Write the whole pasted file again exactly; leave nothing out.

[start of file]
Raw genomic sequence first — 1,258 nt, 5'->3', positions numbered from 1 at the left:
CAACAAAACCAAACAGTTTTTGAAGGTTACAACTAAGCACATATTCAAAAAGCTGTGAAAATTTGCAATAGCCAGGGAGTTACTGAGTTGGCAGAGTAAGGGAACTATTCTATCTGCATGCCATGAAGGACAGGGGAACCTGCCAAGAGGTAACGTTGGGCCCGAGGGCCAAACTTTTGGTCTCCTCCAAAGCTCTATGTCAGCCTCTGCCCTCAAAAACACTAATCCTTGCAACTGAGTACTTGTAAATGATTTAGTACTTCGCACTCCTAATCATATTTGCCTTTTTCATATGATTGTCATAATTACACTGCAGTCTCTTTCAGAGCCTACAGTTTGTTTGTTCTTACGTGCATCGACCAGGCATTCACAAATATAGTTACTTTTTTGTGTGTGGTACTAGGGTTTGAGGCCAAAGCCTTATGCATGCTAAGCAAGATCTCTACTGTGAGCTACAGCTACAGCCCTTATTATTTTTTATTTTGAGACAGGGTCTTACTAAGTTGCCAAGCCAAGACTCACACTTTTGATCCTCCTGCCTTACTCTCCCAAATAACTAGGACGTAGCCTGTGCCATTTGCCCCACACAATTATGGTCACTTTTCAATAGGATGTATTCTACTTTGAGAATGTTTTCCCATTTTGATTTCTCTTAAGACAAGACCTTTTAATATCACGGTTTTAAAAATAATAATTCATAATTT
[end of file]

Raw genomic sequence first — 1,258 nt, 5'->3', positions numbered from 1 at the left:
CAACAAAACCAAACAGTTTTTGAAGGTTACAACTAAGCACATATTCAAAAAGCTGTGAAAATTTGCAATAGCCAGGGAGTTACTGAGTTGGCAGAGTAAGGGAACTATTCTATCTGCATGCCATGAAGGACAGGGGAACCTGCCAAGAGGTAACGTTGGGCCCGAGGGCCAAACTTTTGGTCTCCTCCAAAGCTCTATGTCAGCCTCTGCCCTCAAAAACACTAATCCTTGCAACTGAGTACTTGTAAATGATTTAGTACTTCGCACTCCTAATCATATTTGCCTTTTTCATATGATTGTCATAATTACACTGCAGTCTCTTTCAGAGCCTACAGTTTGTTTGTTCTTACGTGCATCGACCAGGCATTCACAAATATAGTTACTTTTTTGTGTGTGGTACTAGGGTTTGAGGCCAAAGCCTTATGCATGCTAAGCAAGATCTCTACTGTGAGCTACAGCTACAGCCCTTATTATTTTTTATTTTGAGACAGGGTCTTACTAAGTTGCCAAGCCAAGACTCACACTTTTGATCCTCCTGCCTTACTCTCCCAAATAACTAGGACGTAGCCTGTGCCATTTGCCCCACACAATTATGGTCACTTTTCAATAGGATGTATTCTACTTTGAGAATGTTTTCCCATTTTGATTTCTCTTAAGACAAGACCTTTTAATATCACGGTTTTAAAAATAATAATTCATAATTT